Bill Casselman writes about the intriguing amateur mathematician Henry Perigal, who took his elegant proof of Pythagoras' Theorem literally to his grave - by having it carved on his tombstone.
Yes, you were right to wish you were in the other lane during this morning's commute! Nick Bostrom tells why we're usually caught in the slow lane.
Sometimes a mathematical object can be so big that, however disorderly we make the object, areas of order are bound to emerge. Imre Leader looks at the colourful world of Ramsey Theory.

This is a game played between a team of 3 people (Ann, Bob and Chris, say), and a TV game show host. The team enters the room, and the host places a hat on each of their heads. Each hat is either red or blue at random (the host tosses a coin for each team-member to decide which colour of hat to give them). The players can see each others' hats, but no-one can see their own hat.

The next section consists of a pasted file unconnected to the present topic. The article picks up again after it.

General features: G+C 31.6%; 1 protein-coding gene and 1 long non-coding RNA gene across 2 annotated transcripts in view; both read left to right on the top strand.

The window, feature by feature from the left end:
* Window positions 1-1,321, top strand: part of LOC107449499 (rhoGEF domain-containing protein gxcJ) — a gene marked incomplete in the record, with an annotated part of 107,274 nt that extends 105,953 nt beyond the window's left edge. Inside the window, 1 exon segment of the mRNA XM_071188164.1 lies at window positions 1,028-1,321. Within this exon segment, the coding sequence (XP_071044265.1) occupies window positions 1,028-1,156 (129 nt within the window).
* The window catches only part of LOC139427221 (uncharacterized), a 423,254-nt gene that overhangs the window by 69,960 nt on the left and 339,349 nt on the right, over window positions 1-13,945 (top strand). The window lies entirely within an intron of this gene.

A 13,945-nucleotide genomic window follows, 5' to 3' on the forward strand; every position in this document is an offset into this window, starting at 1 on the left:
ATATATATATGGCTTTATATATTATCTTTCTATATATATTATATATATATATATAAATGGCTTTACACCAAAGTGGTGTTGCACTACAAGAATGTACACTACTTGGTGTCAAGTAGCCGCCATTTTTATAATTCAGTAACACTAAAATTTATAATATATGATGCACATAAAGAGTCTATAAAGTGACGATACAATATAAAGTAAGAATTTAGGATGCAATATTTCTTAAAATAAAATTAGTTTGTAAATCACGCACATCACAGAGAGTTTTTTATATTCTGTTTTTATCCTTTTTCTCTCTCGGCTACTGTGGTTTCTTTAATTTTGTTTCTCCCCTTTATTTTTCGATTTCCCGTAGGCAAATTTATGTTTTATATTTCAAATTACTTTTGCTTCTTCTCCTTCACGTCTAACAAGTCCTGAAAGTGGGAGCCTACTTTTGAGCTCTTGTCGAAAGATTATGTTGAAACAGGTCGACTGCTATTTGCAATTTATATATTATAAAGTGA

The paradoxes of the philosopher Zeno, born approximately 490 BC in southern Italy, have puzzled mathematicians, scientists and philosophers for millennia. Although none of his work survives today, over 40 paradoxes are attributed to him which appeared in a book he wrote as a defense of the philosophies of his teacher Parmenides.

Danielle Stretch looks back at the remarkable life of pioneering mathematician Emmy Amalie Noether (1882-1935). Despite her constant struggles to make her way in a man's world, she made significant contributions to the development of modern algebra.